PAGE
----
The agreement follows a 116-page report the Civil Rights Division issued last year accusing the Police Department of systematically “using force, including deadly force, when no force or lesser force was called for,” unnecessarily injuring hundreds of people and killing “numerous others.”

Critics of the Police Department have long complained that the force is largely corrupt, often inefficient and sometimes ruthless. This year, the American Civil Liberties Unionwrote its own report on the department, highlighting widespread abuses and violations of civil rights, especially against poor people, black Puerto Ricans and Dominican immigrants.

“These abuses do not represent isolated incidents or aberrant behavior by a few rogue officers,” the report stated. “Such police brutality is pervasive and systemic, island-wide and ongoing.”

At the same time, murder is rampant on the island. Residents largely blame the police for failing to stem the killings. In 2011, Puerto Rico broke its own record, with 1,135 homicides, a rate of 30 killings per 100,000 residents.

The Justice Department report last year portrayed a police department riddled with problems. Officers routinely conducted illegal searches and seizures without warrants, attacked nonviolent protesters and journalists and discriminated against Dominicans, gays and transgender people. The department also failed to adequately handle sex assault and domestic violence cases, including spousal abuse by fellow officers.

Governor Fortuño said Friday that nothing was more important than the safety and quality of life of Puerto Ricans. The agreement, he said, establishes a clear path toward strengthening the Police Department.

“There remains a lot of ground to cover, but we have initiated a broad reform of the police that has been necessary for decades,” said Mr. Fortuño, who lost his re-election bid in November.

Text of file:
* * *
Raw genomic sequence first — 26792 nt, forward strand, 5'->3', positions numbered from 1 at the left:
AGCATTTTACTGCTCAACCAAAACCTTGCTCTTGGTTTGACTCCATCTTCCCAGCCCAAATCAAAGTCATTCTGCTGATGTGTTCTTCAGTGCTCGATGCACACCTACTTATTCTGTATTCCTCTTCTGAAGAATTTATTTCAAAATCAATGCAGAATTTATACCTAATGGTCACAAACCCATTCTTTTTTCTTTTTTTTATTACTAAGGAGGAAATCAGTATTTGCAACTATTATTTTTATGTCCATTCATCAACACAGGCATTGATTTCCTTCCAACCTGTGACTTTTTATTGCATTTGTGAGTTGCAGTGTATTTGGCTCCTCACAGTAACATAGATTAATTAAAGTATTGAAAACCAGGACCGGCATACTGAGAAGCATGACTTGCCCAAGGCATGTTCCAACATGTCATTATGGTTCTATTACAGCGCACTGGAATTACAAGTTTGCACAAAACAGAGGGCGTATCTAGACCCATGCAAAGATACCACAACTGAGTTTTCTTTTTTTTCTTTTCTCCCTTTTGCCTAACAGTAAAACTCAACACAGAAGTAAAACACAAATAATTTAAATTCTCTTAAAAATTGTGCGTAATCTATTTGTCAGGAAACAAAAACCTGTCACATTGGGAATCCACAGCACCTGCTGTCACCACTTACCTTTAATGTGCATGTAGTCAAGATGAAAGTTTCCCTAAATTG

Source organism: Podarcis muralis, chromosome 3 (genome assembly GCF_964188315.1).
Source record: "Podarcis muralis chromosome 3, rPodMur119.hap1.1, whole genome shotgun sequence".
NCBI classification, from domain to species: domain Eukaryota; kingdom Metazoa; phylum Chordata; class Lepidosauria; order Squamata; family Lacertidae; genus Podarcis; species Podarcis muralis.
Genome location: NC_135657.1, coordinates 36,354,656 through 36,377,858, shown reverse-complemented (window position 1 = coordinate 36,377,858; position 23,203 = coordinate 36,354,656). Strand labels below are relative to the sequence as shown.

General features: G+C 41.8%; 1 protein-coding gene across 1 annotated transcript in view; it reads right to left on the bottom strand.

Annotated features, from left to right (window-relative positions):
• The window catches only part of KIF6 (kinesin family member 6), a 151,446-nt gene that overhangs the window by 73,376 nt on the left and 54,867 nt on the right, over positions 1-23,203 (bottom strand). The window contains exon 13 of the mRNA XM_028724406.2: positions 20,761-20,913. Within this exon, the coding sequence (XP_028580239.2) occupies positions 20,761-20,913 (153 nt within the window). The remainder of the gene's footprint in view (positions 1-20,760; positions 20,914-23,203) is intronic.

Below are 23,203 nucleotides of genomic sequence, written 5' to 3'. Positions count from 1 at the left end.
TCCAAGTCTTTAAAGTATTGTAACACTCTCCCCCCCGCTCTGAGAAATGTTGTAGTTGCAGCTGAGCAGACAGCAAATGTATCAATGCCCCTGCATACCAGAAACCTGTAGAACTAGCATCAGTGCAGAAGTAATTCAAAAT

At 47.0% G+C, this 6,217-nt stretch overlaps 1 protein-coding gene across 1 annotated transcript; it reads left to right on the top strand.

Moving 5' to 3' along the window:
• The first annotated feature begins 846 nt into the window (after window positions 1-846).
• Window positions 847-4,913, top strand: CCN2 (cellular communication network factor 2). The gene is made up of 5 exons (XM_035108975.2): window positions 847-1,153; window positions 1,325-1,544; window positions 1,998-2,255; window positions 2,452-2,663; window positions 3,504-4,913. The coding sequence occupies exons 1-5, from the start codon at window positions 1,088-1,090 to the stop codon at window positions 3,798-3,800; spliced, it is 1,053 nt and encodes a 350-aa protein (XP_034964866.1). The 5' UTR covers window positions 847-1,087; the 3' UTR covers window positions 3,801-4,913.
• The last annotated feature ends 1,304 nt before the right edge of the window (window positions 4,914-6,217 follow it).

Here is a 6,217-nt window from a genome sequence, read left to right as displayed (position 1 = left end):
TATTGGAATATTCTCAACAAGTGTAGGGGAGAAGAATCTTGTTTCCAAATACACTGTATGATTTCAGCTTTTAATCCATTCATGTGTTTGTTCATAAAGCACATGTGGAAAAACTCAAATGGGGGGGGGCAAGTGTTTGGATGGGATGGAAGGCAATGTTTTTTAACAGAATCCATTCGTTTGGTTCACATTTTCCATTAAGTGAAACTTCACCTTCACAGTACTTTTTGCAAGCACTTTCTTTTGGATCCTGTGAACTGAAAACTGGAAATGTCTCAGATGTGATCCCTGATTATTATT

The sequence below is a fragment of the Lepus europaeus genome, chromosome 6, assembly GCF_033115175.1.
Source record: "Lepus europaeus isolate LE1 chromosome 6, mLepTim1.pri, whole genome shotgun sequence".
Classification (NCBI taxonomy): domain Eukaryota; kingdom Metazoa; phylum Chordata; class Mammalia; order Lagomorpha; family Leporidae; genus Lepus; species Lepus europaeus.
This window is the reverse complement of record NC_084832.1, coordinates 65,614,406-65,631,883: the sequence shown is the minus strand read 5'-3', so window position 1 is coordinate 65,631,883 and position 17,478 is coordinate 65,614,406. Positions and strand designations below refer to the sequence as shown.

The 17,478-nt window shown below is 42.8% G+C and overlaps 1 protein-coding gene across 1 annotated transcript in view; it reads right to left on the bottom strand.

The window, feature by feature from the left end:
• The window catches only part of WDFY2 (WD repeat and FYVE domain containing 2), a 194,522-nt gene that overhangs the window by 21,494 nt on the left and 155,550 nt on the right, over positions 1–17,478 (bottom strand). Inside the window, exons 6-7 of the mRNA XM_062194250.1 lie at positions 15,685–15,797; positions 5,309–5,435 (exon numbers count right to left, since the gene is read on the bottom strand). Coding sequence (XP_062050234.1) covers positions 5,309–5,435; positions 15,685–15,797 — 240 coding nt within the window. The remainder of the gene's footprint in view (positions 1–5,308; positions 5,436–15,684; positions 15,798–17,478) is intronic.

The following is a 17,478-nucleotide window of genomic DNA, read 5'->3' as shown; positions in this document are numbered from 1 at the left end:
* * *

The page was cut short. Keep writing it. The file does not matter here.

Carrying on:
The Justice Department’s Civil Rights Division, under Mr. Perez, has threatened lawsuits and pushed through a series of consent decrees to overhaul troubled police departments, including a broad one with the City of New Orleans this year. The Puerto Rico agreement appears to go further.

Among other things, Puerto Rico has agreed to expel officers from heavily armed “special tactical units” who have a pattern of misbehavior and to end the practice of using them to perform ordinary police work and routine patrols, a practice linked to complaints of police brutality.

The earlier report said the units frequently relied on “intimidation, fear and extreme use of force.”

One example it cited was the killing of Cáceres Cruz in August 2007 by a tactical unit officer. Mr. Cruz was directing traffic when three officers, driving by, thought he had insulted them. They told Mr. Cruz he was under arrest and wrestled him to the ground. An officer accidentally shot himself in the leg. He then repeatedly shot Mr. Cruz, who was lying on the ground, in the head and body before leaving the scene.

An internal investigation cleared the officers of misconduct. But after a video of the confrontation surfaced in the news media, one officer was convicted of murder. It emerged that seven complaints had been filed against him, but had been largely ignored.

The agreement also called for new controls on stops, searches, and arrests, including a requirement that the department record the reason for the stop and the subject’s ethnicity.

Because of a stream of complaints involving prisoner abuse, supervisors at precincts and stations will have to “visually inspect each detainee or arrestee for injury” and interview them about any complaints of pain. A specific policy will be instituted for how the police should interact with gay and transgender people.

And to avoid the clashes seen in recent years between demonstrators and the police, crowd control rules must be improved and closely followed.

The report also tackles the longstanding problem of domestic violence and sexual assault on the island. The police will have to conduct more thorough investigations of these crimes, set up a 24-hour hot line and track the disposition of sexual assault cases.

Charlie Savage reported from Washington, and Lizette Alvarez from Miami